Signs and symptoms of serious heart defects often appear during the first few days, weeks or months of a child's life.
Ventricular septal defect symptoms in a baby may include:
- Poor eating, failure to thrive
- Fast breathing or breathlessness
- Easy tiring
You and your doctor may not notice signs of a ventricular septal defect at birth. If the defect is small, symptoms may not appear until later in childhood — if at all. Signs and symptoms vary depending on the size of the hole and other associated heart defects.
Your doctor may first suspect a heart defect during a regular checkup if he or she hears a murmur while listening to your baby's heart with a stethoscope. Sometimes VSDs can be detected by ultrasound before the baby is born.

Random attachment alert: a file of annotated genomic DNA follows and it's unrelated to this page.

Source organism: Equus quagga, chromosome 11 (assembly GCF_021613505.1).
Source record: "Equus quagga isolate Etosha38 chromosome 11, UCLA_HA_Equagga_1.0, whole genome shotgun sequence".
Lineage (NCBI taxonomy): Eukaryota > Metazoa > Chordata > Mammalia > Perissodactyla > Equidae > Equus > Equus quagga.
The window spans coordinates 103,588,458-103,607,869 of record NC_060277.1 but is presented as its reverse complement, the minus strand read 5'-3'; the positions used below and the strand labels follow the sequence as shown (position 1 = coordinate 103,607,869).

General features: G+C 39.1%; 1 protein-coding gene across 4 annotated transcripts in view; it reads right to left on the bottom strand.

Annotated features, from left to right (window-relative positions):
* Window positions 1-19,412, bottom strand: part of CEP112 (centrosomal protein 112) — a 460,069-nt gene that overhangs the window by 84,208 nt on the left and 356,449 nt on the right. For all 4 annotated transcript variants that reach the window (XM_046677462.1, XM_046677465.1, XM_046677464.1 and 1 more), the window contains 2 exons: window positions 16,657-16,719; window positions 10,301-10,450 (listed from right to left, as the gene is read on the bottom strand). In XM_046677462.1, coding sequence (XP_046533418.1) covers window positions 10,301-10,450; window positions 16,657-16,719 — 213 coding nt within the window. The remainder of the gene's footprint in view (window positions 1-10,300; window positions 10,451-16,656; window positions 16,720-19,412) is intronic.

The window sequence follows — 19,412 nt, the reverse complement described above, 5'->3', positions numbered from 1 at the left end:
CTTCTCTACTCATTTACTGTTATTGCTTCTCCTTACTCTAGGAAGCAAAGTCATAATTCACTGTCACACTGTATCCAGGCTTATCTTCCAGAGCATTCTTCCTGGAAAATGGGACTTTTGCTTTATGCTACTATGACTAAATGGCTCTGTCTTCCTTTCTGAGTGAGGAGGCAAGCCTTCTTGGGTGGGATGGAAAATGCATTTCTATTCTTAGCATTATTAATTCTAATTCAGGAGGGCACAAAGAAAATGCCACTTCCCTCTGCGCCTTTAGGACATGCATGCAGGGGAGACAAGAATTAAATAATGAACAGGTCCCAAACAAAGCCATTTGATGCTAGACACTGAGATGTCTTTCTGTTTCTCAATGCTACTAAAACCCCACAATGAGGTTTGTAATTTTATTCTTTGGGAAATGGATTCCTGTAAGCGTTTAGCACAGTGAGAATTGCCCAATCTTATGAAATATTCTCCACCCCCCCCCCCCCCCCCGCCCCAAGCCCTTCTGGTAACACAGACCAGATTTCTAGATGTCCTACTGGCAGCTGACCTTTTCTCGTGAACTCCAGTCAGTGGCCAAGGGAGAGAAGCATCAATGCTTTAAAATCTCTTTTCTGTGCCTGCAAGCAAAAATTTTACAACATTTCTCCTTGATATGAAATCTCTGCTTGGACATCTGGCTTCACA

Sometimes a VSD isn't detected until a person reaches adulthood. Signs and symptoms can include a heart murmur and shortness of breath your doctor hears when listening to your heart with a stethoscope.
When to see a doctor
Call your doctor if your baby or child:
- Tires easily when eating or playing
- Is not gaining weight
- Becomes breathless when eating or crying
- Breathes rapidly or is short of breath
Call your doctor if you develop:
- Shortness of breath when you exert yourself or when you lie down
- Rapid or irregular heartbeat
- Fatigue or weakness